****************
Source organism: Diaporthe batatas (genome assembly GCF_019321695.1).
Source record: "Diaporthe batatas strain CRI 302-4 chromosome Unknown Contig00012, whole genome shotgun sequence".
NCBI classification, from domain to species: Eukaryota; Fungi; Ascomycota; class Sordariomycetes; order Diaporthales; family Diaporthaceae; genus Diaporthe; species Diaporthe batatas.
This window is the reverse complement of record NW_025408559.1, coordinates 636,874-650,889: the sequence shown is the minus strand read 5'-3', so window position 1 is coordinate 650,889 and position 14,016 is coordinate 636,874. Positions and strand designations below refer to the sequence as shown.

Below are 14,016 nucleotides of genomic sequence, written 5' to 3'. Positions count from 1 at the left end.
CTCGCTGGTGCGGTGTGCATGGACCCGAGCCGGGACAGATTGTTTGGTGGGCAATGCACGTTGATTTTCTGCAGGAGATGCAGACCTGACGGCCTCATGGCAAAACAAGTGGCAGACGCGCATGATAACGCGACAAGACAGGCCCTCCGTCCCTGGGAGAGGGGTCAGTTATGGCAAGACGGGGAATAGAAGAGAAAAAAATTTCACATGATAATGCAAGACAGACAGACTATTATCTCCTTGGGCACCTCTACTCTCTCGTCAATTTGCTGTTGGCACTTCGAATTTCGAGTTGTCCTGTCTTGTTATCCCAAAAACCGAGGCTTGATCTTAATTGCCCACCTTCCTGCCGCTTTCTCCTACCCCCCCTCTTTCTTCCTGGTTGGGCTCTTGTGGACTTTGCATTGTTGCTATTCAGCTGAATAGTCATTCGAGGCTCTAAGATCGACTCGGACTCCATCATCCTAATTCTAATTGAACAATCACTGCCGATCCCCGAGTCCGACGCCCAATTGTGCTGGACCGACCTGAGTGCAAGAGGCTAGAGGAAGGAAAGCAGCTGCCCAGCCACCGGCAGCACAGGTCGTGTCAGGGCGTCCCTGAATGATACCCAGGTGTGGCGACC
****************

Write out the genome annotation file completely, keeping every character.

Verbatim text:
Source organism: Diaporthe batatas (genome assembly GCF_019321695.1).
Source record: "Diaporthe batatas strain CRI 302-4 chromosome Unknown Contig00012, whole genome shotgun sequence".
NCBI classification, from domain to species: Eukaryota; Fungi; Ascomycota; class Sordariomycetes; order Diaporthales; family Diaporthaceae; genus Diaporthe; species Diaporthe batatas.
This window is the reverse complement of record NW_025408559.1, coordinates 636,874-650,889: the sequence shown is the minus strand read 5'-3', so window position 1 is coordinate 650,889 and position 14,016 is coordinate 636,874. Positions and strand designations below refer to the sequence as shown.

Below are 14,016 nucleotides of genomic sequence, written 5' to 3'. Positions count from 1 at the left end.
CTCGCTGGTGCGGTGTGCATGGACCCGAGCCGGGACAGATTGTTTGGTGGGCAATGCACGTTGATTTTCTGCAGGAGATGCAGACCTGACGGCCTCATGGCAAAACAAGTGGCAGACGCGCATGATAACGCGACAAGACAGGCCCTCCGTCCCTGGGAGAGGGGTCAGTTATGGCAAGACGGGGAATAGAAGAGAAAAAAATTTCACATGATAATGCAAGACAGACAGACTATTATCTCCTTGGGCACCTCTACTCTCTCGTCAATTTGCTGTTGGCACTTCGAATTTCGAGTTGTCCTGTCTTGTTATCCCAAAAACCGAGGCTTGATCTTAATTGCCCACCTTCCTGCCGCTTTCTCCTACCCCCCCTCTTTCTTCCTGGTTGGGCTCTTGTGGACTTTGCATTGTTGCTATTCAGCTGAATAGTCATTCGAGGCTCTAAGATCGACTCGGACTCCATCATCCTAATTCTAATTGAACAATCACTGCCGATCCCCGAGTCCGACGCCCAATTGTGCTGGACCGACCTGAGTGCAAGAGGCTAGAGGAAGGAAAGCAGCTGCCCAGCCACCGGCAGCACAGGTCGTGTCAGGGCGTCCCTGAATGATACCCAGGTGTGGCGACC